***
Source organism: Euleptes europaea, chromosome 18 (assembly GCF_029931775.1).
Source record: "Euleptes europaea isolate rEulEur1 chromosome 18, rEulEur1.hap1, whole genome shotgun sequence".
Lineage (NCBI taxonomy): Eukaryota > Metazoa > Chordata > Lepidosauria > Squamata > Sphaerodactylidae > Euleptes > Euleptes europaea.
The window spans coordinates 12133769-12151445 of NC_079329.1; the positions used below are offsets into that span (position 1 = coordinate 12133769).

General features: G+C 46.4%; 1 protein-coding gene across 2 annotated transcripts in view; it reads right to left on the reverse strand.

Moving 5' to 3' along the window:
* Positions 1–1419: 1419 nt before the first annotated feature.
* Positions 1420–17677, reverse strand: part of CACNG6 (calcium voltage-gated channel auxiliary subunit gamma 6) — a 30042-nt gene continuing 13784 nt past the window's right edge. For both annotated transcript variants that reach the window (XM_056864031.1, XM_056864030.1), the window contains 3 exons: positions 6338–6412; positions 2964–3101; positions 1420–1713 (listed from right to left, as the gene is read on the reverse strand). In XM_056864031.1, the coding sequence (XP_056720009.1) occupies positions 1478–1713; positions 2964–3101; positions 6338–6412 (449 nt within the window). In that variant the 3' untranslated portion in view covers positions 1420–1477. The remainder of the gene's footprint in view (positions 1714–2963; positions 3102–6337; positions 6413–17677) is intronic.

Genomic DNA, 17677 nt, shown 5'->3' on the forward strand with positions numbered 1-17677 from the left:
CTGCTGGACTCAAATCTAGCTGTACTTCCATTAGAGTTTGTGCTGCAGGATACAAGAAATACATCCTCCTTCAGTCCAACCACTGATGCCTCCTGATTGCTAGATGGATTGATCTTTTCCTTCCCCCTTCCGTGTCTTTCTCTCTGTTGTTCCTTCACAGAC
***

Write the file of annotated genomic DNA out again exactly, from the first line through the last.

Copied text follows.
Source organism: Euleptes europaea, chromosome 18 (assembly GCF_029931775.1).
Source record: "Euleptes europaea isolate rEulEur1 chromosome 18, rEulEur1.hap1, whole genome shotgun sequence".
Lineage (NCBI taxonomy): Eukaryota > Metazoa > Chordata > Lepidosauria > Squamata > Sphaerodactylidae > Euleptes > Euleptes europaea.
The window spans coordinates 12133769-12151445 of NC_079329.1; the positions used below are offsets into that span (position 1 = coordinate 12133769).

General features: G+C 46.4%; 1 protein-coding gene across 2 annotated transcripts in view; it reads right to left on the reverse strand.

Moving 5' to 3' along the window:
* Positions 1–1419: 1419 nt before the first annotated feature.
* Positions 1420–17677, reverse strand: part of CACNG6 (calcium voltage-gated channel auxiliary subunit gamma 6) — a 30042-nt gene continuing 13784 nt past the window's right edge. For both annotated transcript variants that reach the window (XM_056864031.1, XM_056864030.1), the window contains 3 exons: positions 6338–6412; positions 2964–3101; positions 1420–1713 (listed from right to left, as the gene is read on the reverse strand). In XM_056864031.1, the coding sequence (XP_056720009.1) occupies positions 1478–1713; positions 2964–3101; positions 6338–6412 (449 nt within the window). In that variant the 3' untranslated portion in view covers positions 1420–1477. The remainder of the gene's footprint in view (positions 1714–2963; positions 3102–6337; positions 6413–17677) is intronic.

Genomic DNA, 17677 nt, shown 5'->3' on the forward strand with positions numbered 1-17677 from the left:
CTGCTGGACTCAAATCTAGCTGTACTTCCATTAGAGTTTGTGCTGCAGGATACAAGAAATACATCCTCCTTCAGTCCAACCACTGATGCCTCCTGATTGCTAGATGGATTGATCTTTTCCTTCCCCCTTCCGTGTCTTTCTCTCTGTTGTTCCTTCACAGAC